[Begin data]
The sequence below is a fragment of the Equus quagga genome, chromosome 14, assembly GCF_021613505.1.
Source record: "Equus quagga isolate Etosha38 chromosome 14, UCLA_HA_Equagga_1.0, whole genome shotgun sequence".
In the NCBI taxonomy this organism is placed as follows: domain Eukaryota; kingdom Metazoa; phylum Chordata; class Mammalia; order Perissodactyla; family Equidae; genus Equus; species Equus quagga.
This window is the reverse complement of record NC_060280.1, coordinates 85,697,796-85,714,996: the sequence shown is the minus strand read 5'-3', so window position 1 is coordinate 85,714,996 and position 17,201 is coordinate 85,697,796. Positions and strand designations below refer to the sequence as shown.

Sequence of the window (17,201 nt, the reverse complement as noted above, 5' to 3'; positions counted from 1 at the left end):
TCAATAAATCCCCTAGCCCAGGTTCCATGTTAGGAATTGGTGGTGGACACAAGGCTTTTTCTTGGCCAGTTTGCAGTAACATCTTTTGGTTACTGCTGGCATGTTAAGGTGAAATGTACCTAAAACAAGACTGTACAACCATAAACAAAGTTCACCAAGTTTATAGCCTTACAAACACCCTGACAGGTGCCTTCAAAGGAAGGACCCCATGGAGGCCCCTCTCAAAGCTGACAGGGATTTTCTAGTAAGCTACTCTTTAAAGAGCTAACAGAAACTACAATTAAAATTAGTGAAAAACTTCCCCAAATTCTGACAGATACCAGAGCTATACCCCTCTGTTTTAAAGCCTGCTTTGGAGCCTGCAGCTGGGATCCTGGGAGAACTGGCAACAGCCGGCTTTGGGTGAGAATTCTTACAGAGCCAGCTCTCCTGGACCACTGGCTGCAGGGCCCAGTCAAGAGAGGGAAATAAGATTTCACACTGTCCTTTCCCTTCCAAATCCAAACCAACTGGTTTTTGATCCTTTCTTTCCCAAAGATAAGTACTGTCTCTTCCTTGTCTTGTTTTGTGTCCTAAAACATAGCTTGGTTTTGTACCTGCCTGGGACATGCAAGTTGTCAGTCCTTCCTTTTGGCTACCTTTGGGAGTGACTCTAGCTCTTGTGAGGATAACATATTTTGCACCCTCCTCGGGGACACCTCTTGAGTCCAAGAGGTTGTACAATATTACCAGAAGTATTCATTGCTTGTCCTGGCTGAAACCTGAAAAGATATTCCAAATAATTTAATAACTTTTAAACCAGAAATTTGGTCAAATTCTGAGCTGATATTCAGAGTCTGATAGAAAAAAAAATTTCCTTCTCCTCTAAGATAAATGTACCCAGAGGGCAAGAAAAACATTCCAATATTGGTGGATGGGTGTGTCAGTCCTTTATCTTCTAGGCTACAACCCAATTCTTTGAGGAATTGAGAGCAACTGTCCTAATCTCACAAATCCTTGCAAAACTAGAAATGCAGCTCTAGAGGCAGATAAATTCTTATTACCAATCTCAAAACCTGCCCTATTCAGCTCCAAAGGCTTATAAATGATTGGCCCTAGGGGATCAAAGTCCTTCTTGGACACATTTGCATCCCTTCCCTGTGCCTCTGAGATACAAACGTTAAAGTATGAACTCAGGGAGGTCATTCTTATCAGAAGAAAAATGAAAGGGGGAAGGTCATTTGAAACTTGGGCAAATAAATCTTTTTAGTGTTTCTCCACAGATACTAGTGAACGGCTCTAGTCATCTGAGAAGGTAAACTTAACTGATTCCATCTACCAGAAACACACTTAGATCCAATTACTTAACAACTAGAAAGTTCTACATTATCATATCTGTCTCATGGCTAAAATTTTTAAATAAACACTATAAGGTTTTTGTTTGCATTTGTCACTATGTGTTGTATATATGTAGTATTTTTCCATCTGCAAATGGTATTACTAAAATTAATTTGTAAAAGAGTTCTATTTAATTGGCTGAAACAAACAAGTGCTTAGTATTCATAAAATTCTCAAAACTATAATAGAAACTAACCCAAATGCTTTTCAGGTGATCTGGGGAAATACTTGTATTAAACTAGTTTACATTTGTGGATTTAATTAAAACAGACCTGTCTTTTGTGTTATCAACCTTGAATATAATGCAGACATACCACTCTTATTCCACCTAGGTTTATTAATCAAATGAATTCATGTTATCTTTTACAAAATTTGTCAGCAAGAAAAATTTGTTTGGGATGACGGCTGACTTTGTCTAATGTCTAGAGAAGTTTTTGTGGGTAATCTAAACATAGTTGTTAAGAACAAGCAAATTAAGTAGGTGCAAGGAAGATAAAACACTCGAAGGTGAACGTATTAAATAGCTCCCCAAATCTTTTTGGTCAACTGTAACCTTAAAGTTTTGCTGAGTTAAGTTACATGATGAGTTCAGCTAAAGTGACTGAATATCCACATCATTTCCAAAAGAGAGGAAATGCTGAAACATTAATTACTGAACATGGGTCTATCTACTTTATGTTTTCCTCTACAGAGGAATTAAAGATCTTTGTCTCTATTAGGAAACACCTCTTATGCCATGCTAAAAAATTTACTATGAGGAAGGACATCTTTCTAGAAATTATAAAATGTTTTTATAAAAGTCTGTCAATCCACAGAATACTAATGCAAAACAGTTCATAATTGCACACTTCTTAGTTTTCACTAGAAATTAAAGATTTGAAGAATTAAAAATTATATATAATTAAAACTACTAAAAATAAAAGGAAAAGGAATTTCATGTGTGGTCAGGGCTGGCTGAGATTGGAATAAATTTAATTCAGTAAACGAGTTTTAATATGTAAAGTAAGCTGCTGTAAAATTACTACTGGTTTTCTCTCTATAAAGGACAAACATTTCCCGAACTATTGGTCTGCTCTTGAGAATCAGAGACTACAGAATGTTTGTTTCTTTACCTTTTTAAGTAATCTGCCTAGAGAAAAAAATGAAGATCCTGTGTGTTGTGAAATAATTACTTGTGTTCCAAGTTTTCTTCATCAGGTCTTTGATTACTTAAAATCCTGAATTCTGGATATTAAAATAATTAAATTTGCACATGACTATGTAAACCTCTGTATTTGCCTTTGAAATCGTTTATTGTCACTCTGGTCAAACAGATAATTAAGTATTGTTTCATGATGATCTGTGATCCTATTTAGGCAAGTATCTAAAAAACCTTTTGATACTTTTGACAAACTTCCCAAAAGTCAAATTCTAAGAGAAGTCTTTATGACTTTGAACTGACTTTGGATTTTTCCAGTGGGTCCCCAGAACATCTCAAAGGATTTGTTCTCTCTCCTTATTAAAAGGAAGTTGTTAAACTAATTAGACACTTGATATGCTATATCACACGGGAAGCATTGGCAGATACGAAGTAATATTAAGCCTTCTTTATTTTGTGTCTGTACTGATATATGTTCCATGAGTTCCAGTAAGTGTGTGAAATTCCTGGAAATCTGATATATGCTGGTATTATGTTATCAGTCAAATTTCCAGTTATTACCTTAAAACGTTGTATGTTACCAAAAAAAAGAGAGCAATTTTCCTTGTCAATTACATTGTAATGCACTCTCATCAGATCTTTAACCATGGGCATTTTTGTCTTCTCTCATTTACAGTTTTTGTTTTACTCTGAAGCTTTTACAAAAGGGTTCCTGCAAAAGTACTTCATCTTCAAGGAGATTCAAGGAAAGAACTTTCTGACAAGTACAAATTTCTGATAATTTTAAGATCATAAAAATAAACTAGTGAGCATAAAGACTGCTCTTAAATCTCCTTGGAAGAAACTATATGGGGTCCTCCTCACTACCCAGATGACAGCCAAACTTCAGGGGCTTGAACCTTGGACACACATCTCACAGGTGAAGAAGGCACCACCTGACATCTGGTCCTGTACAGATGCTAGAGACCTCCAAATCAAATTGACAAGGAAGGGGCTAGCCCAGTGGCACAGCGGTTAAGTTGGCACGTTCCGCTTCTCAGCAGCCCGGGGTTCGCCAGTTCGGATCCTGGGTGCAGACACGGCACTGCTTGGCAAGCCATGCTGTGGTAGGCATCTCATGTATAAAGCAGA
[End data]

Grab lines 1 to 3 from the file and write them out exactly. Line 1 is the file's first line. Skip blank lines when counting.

The sequence below is a fragment of the Equus quagga genome, chromosome 14, assembly GCF_021613505.1.
Source record: "Equus quagga isolate Etosha38 chromosome 14, UCLA_HA_Equagga_1.0, whole genome shotgun sequence".
In the NCBI taxonomy this organism is placed as follows: domain Eukaryota; kingdom Metazoa; phylum Chordata; class Mammalia; order Perissodactyla; family Equidae; genus Equus; species Equus quagga.